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Read "Category Theory" by Steve Awodey. It is a rigorous introduction to category theory (goes as far as adjoints, some monads, Yoneda, ... ) which intentionally does NOT include examples that only a maths major can understand. Instead, its examples are drawn from logic, lambda calculus, etc.

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I asked the same question about a week ago at the chat and someone pointed me to a book called The Joy of Cats. It's free so you should definitely take a look at it. I think its kind of hard but you don't lose anything by trying it.

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If you want to understand the fundamental use of category theory in the semantic analysis of computation, I would recommend:

  • Semantics of Programming Languages (by Carl Gunter)
  • Axiomatic Domain Theory in Categories of Partial Maps (by Marcelo Fiore)

If, on the other hand, you are looking to understand the connection between type theory and the Curry-Howard isomorphism, nothing beats Lectures on the Curry-Howard Isomorphism which is book 149 in Elsevier's Studies in Logic and the Foundations of Mathematics.

Also, once you have a fair grasp of these complementary looks at semantic theory in computer science, then it becomes very useful to study up on categorial methods of proof theory, as you should have at that point a clearer idea of the relationship between proofs and program execution.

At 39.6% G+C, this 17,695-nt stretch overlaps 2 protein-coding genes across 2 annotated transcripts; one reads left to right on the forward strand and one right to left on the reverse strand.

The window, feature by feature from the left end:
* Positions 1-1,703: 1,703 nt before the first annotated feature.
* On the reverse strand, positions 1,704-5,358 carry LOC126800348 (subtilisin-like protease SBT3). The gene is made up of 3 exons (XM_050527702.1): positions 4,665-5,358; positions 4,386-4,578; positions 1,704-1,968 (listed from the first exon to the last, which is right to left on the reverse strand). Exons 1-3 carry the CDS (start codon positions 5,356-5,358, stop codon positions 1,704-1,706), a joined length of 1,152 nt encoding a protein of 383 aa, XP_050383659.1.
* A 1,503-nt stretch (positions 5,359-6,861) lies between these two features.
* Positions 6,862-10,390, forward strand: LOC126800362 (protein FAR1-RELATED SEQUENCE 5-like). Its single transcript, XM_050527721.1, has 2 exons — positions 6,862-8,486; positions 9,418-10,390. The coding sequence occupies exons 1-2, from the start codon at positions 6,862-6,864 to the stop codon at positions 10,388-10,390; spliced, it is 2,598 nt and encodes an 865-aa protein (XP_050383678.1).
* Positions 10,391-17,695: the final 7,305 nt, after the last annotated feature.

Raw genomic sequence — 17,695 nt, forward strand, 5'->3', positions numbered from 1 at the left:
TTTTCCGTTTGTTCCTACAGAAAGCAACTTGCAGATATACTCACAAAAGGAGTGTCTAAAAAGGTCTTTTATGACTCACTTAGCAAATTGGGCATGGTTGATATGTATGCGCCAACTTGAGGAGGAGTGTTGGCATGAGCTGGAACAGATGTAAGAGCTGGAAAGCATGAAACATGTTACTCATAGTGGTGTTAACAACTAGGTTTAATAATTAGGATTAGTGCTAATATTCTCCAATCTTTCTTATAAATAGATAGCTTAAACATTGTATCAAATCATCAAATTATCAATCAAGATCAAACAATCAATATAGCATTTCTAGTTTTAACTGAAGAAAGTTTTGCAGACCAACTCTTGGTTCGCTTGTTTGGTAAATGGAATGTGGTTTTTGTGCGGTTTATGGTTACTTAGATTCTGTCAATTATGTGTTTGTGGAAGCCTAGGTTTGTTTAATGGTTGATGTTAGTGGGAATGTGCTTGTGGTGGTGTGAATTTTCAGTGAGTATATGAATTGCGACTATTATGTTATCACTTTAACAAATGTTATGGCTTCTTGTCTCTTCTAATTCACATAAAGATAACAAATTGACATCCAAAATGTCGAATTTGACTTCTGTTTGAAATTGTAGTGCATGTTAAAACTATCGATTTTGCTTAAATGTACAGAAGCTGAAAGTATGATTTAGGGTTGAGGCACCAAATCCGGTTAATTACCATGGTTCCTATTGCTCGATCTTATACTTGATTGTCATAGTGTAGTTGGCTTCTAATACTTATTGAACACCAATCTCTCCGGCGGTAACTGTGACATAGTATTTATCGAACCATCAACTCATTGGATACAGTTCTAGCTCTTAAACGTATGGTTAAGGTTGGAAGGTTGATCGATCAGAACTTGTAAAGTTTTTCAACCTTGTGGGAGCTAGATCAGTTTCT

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Another possible choice may be

Michael Barr, Charles Wells: Category Theory for Computing Science

A description is here: http://www.cwru.edu/artsci/math/wells/pub/ctcs.html

EDIT: Now the authors have kindly made a pdf version of their book available.

The link is: ftp://ftp.math.mcgill.ca/barr/pdffiles/ctcs.pdf

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Here are some lectures from Steve Awodey himself given at the Oregon Programming Languages Summer School 2012:

There is an Introduction to Category Theory course on Reddit University. While not aimed at programmers specifically, it looks to be a reasonable introduction.

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Leinster recently came out with a fantastic book

Basic Category Theory, Tom Leinster, 2014

It is shallow in terms of proofs and direct applications to programming but it is deep with examples from all realm of mathematical concepts. This really will help you understand category theory from whichever mathematics you may already know best.

Specific to programming, this is the only one in my collection not previously mentioned:

Category Theory Lecture Notes by Daniele Turi

Good luck, keep asking questions, and welcome to the categorical club!!!

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Maybe try Category Theory for Scientists by David Spivak?

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For programmers who wish to learn Category Theory the best videos are those by Bartosz Milewski: